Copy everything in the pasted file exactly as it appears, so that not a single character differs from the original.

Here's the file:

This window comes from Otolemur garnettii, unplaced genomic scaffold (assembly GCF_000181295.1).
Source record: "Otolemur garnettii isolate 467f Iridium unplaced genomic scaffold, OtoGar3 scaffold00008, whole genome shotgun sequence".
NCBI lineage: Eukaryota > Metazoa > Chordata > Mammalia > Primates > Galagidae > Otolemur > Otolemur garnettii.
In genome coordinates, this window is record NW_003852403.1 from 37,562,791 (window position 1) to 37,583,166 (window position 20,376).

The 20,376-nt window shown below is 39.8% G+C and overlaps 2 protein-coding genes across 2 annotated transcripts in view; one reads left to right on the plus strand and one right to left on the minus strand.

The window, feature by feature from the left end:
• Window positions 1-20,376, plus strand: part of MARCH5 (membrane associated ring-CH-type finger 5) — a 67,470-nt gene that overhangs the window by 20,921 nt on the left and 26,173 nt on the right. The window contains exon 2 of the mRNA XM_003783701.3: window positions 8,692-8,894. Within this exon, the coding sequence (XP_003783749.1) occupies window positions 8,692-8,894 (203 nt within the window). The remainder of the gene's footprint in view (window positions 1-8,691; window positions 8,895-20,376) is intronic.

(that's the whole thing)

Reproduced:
This window comes from Otolemur garnettii, unplaced genomic scaffold (assembly GCF_000181295.1).
Source record: "Otolemur garnettii isolate 467f Iridium unplaced genomic scaffold, OtoGar3 scaffold00008, whole genome shotgun sequence".
NCBI lineage: Eukaryota > Metazoa > Chordata > Mammalia > Primates > Galagidae > Otolemur > Otolemur garnettii.
In genome coordinates, this window is record NW_003852403.1 from 37,562,791 (window position 1) to 37,583,166 (window position 20,376).

The 20,376-nt window shown below is 39.8% G+C and overlaps 2 protein-coding genes across 2 annotated transcripts in view; one reads left to right on the plus strand and one right to left on the minus strand.

The window, feature by feature from the left end:
• Window positions 1-20,376, plus strand: part of MARCH5 (membrane associated ring-CH-type finger 5) — a 67,470-nt gene that overhangs the window by 20,921 nt on the left and 26,173 nt on the right. The window contains exon 2 of the mRNA XM_003783701.3: window positions 8,692-8,894. Within this exon, the coding sequence (XP_003783749.1) occupies window positions 8,692-8,894 (203 nt within the window). The remainder of the gene's footprint in view (window positions 1-8,691; window positions 8,895-20,376) is intronic.